“It turned out perfect, by the way,” Ben said.
“Yeah, I was just like, ‘Hey, Ben! Listen to this!’ I looked it up on YouTube, you know, the sound bite of it and it just worked. It worked for the song,” Bryson remarked.
Ben then leaned in close to the microphone, “We are not trying to get sued by Warner Brothers,” he partly joked.
As it turns out, the song has nothing to do with The Goonies but has to do with love. When you’re young, you feel utterly invincible. You have yet to feel the brush of mortality’s fingertips, and everything seems new and fresh and wild. “Never Say Die” is about those feelings and emotions of being young and in love for the first time. The song details those moments where you feel like nothing can tear the two of you apart, but—sadly—hearts can change. In those moments together, however, you hold on tight; to that feeling, that love, and that person. When it ends, however, one can still look back on those memories and appreciate them for what they were, and that is really the purpose that “Never Say Die” was written.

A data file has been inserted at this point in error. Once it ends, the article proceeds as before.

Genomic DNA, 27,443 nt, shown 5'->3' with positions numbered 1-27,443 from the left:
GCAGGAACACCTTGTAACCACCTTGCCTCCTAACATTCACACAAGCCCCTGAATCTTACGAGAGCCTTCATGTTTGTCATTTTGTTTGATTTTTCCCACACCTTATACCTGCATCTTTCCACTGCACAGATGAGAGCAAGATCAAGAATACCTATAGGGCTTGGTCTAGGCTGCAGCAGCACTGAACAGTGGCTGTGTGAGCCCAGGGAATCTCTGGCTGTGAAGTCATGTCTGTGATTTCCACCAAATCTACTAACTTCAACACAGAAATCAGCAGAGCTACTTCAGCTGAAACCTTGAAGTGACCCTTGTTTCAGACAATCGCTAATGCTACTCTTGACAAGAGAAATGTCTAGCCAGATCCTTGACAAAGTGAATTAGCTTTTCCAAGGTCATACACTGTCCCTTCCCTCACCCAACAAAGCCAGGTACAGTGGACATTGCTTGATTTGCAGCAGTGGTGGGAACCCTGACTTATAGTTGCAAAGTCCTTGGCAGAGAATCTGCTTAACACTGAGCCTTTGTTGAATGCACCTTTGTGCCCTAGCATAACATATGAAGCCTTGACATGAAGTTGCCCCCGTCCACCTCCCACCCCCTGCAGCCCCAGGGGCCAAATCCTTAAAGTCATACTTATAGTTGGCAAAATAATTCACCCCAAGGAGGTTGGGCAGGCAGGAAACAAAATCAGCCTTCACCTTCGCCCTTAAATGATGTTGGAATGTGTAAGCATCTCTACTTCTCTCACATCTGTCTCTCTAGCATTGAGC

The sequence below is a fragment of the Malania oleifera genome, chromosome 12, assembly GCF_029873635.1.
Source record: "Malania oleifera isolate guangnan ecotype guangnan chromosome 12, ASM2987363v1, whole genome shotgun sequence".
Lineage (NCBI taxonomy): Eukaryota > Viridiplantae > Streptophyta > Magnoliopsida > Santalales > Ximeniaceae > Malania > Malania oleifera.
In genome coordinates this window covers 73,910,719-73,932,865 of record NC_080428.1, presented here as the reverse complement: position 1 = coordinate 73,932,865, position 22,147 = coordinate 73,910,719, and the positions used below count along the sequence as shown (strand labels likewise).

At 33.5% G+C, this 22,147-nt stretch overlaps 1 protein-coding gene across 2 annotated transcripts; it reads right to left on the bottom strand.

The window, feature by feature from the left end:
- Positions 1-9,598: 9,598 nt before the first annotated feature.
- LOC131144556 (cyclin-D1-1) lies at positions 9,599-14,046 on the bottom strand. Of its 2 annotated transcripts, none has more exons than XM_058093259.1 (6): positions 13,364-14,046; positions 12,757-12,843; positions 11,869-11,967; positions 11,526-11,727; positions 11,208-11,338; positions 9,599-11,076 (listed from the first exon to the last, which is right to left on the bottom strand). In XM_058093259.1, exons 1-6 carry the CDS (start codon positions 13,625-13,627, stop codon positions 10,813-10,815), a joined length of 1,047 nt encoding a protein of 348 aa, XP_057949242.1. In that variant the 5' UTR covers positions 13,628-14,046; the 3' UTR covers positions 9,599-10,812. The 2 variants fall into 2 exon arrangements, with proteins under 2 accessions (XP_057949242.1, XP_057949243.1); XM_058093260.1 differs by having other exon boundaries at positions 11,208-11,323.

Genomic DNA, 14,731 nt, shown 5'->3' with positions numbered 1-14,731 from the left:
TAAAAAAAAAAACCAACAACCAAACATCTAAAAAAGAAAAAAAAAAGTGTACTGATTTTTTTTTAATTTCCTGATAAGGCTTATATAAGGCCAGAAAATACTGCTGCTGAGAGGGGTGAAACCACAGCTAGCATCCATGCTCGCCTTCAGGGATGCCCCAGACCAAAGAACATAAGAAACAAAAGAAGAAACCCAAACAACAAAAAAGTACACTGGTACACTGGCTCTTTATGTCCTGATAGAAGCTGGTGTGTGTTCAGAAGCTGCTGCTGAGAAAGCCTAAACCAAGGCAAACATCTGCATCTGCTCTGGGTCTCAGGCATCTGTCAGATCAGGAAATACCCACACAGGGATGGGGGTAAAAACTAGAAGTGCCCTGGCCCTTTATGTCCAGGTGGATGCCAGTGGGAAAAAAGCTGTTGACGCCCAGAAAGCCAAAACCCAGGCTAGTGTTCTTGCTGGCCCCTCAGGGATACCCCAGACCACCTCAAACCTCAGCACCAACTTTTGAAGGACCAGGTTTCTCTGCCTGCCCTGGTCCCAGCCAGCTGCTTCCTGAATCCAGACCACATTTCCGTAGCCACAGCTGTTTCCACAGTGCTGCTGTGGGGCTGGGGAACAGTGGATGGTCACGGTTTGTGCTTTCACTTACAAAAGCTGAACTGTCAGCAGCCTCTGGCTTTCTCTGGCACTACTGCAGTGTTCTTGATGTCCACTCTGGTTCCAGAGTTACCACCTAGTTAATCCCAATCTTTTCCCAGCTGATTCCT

The Black Diamonds plan to release an EP next and along with some trumpet on the tracks. Kaleb is supposed to sing on a song as well. “The next time we release something, it’s going to be a lot cleaner and better audio quality,” Ben remarked, “We’re going to track individual instruments. We’re gonna keep it as pure as we can, obviously. That’s the point. We’re a three-piece band. There’s no sense in us recording something that makes us sound like, you know, Bethel or Elevation Worship with, like, twelve electric guitars.” He laughed. “Obviously what we released wasn’t studio quality. Like, we literally set up microphones and just played.”
“Well, it was a live performance. That’s what it was.” Bryson said.
This [“Never Say Die”] was sort of us just, like, ‘We want to put something out. We’re just trying this; we’re gonna set a bunch of mics up and turn it up.’”
“It was definitely a homemade tape, but I think that adds to the point,” Dalton said.